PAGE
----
Symbols of protest
The exhibition of dalit paintings in the City provided a platform for some of the dalit movement's staunch votaries, who tend to keep the spirit of the movement flashing in their works.
An untitled work by O. Venkatesh
THE RECENTLY-concluded exhibition of paintings organised as part of the festival of dalit arts by Samvada, at the Chitra Art Gallery, brought together a group of two dozen artists of Karnataka and Tamil Nadu. Colours of Liberation set out to expose - if not address - the concerns, aspirations, and issues of the dalit world through a set of images of despair, struggle and protest.
The dalit movement in Karnataka particularly in the 70s and 80s, pitch forked some extraordinarily talented and committed writers, artists, and performers. At its peak, even as the Left intelligentsia sided with the movement, the centrists sympathised with it, the extreme right watched with worry and anxiety. With time, the movement, sort of faded out losing its edge, if not relevance, while several of its the proponents merged with the mainstream - in a way, giving up their separate identity. The current exhibition provided a platform for some of the movement's staunch effective votaries who tend to keep the spirit of the movement flashing in their works. While some of the artists - as could perhaps be anticipated - gave a go-by to subtlety and came close to visual sloganeering, the context of the event could accept their anxiety and a somewhat heightened verbosity. The repeated use of red colour, availability of obvious symbols (swords, for example), and strong gestures in some works could be distracting but not be complained about, considering the related and complex questions the artists chose to address. Fortunately, a majority of the artists also displayed a sense of sobriety without diluting their critical analysis and anguished questioning.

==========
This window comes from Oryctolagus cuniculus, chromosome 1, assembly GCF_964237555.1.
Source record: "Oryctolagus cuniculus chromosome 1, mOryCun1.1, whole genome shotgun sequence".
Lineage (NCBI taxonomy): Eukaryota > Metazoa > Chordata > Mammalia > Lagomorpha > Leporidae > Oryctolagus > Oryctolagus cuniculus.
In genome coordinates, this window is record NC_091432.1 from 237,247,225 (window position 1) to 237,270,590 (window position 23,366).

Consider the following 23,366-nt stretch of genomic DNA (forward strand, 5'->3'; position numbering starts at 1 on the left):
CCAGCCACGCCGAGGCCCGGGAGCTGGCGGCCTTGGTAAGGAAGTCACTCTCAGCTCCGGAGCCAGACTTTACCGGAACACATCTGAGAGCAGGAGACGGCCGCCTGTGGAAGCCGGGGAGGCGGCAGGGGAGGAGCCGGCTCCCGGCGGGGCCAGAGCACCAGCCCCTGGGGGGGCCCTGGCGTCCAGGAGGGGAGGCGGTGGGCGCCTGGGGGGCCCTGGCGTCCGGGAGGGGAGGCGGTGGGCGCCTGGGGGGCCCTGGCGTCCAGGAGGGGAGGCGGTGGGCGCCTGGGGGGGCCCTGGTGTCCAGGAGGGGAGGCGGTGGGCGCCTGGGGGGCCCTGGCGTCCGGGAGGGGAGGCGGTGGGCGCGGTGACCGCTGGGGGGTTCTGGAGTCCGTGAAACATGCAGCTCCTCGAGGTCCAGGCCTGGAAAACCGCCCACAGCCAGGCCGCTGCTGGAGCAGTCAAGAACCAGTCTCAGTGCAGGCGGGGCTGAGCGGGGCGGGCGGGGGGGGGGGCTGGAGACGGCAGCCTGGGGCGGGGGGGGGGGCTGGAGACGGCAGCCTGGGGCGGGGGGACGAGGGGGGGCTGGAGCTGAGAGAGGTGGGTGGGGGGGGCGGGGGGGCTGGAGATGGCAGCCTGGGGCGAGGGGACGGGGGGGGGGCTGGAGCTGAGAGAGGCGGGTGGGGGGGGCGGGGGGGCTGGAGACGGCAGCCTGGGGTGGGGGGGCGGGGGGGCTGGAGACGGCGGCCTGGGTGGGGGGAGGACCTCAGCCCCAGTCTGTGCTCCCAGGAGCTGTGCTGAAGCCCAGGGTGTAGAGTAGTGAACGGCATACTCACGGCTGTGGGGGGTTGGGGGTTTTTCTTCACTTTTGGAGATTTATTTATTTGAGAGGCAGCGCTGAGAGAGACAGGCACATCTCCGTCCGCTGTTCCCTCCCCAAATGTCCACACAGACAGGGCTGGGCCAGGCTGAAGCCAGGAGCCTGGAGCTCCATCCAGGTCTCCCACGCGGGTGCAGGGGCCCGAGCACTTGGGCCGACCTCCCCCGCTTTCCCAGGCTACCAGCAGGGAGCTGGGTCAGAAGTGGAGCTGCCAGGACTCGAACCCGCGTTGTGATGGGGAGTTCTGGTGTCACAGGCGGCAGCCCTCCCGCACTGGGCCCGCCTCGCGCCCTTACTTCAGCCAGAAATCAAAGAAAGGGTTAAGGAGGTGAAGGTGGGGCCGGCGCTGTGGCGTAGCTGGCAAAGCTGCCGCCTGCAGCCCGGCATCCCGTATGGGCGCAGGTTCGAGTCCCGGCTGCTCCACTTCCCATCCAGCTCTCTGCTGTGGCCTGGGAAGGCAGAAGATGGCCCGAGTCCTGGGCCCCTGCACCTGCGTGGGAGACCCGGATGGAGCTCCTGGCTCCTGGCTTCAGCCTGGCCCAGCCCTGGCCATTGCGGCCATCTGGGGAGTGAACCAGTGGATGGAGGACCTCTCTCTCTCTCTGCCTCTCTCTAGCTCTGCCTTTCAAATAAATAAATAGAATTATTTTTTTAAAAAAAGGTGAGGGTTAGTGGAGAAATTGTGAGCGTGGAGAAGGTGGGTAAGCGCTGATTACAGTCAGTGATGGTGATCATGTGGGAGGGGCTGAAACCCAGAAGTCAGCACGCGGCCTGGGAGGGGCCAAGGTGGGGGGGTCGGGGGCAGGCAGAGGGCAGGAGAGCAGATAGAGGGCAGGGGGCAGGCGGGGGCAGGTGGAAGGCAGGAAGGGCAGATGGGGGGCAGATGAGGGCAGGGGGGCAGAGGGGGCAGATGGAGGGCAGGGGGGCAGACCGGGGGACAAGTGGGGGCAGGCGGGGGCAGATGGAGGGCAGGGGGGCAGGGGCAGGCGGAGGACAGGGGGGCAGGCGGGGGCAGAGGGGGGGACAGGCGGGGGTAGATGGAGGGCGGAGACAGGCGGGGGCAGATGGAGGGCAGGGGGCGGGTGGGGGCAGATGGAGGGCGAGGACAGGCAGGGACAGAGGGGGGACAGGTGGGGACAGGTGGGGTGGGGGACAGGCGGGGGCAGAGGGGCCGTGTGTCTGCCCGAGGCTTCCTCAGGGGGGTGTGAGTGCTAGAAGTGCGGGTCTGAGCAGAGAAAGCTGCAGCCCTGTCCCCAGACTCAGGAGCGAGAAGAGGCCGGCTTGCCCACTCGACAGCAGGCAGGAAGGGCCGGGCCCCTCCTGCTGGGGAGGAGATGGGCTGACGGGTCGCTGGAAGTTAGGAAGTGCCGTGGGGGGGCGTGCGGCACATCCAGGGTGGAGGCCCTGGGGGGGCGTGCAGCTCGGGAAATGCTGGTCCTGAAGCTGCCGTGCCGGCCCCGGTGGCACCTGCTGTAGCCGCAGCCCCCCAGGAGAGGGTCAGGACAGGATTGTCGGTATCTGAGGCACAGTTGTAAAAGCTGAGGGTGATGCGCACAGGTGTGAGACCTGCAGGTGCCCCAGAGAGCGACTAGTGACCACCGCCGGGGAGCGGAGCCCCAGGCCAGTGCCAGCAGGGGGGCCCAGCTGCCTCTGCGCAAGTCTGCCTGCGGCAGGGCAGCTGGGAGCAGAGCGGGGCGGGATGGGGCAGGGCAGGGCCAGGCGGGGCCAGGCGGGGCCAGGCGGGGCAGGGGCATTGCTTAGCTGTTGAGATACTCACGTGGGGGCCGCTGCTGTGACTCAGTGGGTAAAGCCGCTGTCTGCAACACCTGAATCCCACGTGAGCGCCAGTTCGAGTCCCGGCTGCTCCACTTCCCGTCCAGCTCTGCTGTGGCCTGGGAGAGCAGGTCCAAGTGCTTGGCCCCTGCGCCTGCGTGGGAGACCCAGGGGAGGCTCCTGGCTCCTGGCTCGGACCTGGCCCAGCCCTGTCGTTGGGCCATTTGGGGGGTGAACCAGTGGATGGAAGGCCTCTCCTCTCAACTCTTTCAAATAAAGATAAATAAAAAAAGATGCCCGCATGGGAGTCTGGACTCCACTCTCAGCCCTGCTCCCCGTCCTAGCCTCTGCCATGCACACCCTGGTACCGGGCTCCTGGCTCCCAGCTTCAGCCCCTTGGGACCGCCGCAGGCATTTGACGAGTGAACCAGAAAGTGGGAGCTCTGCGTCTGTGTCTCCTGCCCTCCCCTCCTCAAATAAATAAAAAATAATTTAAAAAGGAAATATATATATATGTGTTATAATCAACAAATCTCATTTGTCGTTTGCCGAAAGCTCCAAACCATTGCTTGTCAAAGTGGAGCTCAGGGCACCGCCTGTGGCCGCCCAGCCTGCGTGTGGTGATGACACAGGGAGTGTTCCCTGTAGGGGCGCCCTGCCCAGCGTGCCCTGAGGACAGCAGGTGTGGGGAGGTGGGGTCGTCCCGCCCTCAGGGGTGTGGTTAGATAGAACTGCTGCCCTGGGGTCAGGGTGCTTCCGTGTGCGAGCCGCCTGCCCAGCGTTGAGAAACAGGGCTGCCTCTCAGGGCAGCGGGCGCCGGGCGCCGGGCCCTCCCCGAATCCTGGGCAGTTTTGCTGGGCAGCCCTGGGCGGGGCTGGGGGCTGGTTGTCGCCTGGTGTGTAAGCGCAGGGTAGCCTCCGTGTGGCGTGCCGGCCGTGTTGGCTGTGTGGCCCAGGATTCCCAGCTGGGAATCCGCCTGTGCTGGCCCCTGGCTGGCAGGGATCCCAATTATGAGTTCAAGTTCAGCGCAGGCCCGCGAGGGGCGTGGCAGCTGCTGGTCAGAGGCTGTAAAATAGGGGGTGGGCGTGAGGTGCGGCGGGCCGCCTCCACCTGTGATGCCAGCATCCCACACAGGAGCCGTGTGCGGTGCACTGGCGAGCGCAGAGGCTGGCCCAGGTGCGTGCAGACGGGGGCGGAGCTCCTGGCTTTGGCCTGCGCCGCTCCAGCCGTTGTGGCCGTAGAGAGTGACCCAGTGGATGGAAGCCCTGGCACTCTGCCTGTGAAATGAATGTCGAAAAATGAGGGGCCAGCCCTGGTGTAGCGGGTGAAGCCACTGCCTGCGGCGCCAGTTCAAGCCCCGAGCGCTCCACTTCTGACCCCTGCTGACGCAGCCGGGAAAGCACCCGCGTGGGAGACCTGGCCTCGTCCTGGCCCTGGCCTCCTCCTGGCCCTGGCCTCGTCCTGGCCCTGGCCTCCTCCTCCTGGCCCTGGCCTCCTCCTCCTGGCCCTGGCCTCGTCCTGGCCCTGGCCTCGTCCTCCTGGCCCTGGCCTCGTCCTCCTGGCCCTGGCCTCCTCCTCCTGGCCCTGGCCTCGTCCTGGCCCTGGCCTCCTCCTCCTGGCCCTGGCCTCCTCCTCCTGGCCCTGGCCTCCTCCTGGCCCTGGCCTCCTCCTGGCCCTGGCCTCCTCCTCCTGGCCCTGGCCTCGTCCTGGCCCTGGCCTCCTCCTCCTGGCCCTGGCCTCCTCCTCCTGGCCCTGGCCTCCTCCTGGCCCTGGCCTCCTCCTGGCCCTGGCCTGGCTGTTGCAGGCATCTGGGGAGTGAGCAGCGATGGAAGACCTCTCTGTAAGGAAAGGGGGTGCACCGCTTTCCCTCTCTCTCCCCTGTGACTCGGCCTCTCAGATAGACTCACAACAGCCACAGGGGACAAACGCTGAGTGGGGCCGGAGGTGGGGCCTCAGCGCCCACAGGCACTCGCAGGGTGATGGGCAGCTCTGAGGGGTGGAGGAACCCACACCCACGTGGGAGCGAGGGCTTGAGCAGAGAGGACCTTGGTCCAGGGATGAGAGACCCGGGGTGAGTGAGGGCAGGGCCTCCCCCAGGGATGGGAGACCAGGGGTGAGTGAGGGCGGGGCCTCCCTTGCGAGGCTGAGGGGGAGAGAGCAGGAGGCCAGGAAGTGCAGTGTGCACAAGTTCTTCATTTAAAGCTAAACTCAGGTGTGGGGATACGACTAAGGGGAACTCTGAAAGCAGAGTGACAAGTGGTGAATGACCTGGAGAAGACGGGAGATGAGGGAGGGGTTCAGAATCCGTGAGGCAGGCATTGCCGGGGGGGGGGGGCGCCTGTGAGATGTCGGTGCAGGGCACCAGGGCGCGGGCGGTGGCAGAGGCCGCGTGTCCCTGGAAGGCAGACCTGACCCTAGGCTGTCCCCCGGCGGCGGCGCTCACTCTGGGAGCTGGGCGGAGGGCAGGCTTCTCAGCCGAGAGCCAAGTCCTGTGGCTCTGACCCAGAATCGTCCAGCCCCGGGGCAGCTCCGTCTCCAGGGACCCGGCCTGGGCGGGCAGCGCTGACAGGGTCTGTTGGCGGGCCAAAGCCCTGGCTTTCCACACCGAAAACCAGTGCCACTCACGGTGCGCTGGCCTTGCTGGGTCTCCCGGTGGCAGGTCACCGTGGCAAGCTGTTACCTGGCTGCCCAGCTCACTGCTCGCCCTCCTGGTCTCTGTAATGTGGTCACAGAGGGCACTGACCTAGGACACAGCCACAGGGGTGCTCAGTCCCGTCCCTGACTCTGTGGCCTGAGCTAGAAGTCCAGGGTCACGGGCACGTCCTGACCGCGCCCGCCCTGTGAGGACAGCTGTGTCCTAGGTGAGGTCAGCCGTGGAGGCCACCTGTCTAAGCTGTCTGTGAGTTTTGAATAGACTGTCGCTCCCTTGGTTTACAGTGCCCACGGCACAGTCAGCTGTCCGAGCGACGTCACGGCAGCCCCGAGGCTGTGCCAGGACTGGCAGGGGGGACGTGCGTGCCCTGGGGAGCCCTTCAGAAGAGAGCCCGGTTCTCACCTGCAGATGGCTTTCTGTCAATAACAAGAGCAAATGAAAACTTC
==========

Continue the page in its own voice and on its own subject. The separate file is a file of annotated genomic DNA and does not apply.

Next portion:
Street Hawkers by Muthuswamy M.Q.
There is an ethereal quality imbibed in Adnani's Shadow, where the side-posed figurines are steeped in mystifying ambiance of the canvas irregularly partitioned with light and shade. Their weak smiles do not hide the latent ambiguity of their existence and demeanour. Kurchagi, on the other hand, delights in a creating a colourful rural scene somewhat reminiscent of the cheerfulness of the child-art. The kite-maker (Mani / Badami Series) waits for his customers with unusually dark coloured kites, while Muthuswamy's neatly tuned rectangles are interrupted by Street Hawkers with their anxious looks of an uncertain future. Babu Eshwar Prasad (Listen to the waves) spreads out a dramatic partition housing a distant lighthouse even as a theatrical staircase surrounded by some objects of silent stillness contrast some uproarious seascape elsewhere. A series of more dramatic and powerful images in the exhibition included Hadapad's portrayal of resting sweepers and tired cart pullers, Shivananda's well-built dark protagonist with multiple shadows heightening the dramatic content. K.T. Shivaprasad's colourful folk art cutouts contrasted with intentionally burgeoned physically powerful human forms to some astounding revelation.
Both Venkatesh and Ulaganathan, in their own ways, created images of life in the lower depths, while Nagarajan (Exclusions) etching-like rectangles depicting scenes from rural life looked simple on the surface, but quietly disturbing in its content. Rectangles again in Dilip Kumar Kale's Someday-someway-we will come out! But this time, the symbolism was stark, haunting and unsettling. Another well-composed image emanated on the canvas of Manu Chakravarthy, where a screaming black crow is seated on a red foreground (?) while its relatives are hazily sighted at a distance. Similarly, Yellappa Kamble's three brown figures standing without clothes and probably without hope as well, Prof. Chandru's meticulously delineated Kamadhenu, Charita's Dying Dawn with some trickling rays of hope and P.S. Kumar's untitled work of two dancing blood-smeared (?) figures - all had their own stories to narrate.
Good wishes by Peter A. Lewis
In conclusion, barring some minor shortcomings, the assemblage of 35-odd works that combined to form the Colours of Liberation effectively synthesised the dynamic essence of the dalit movement.
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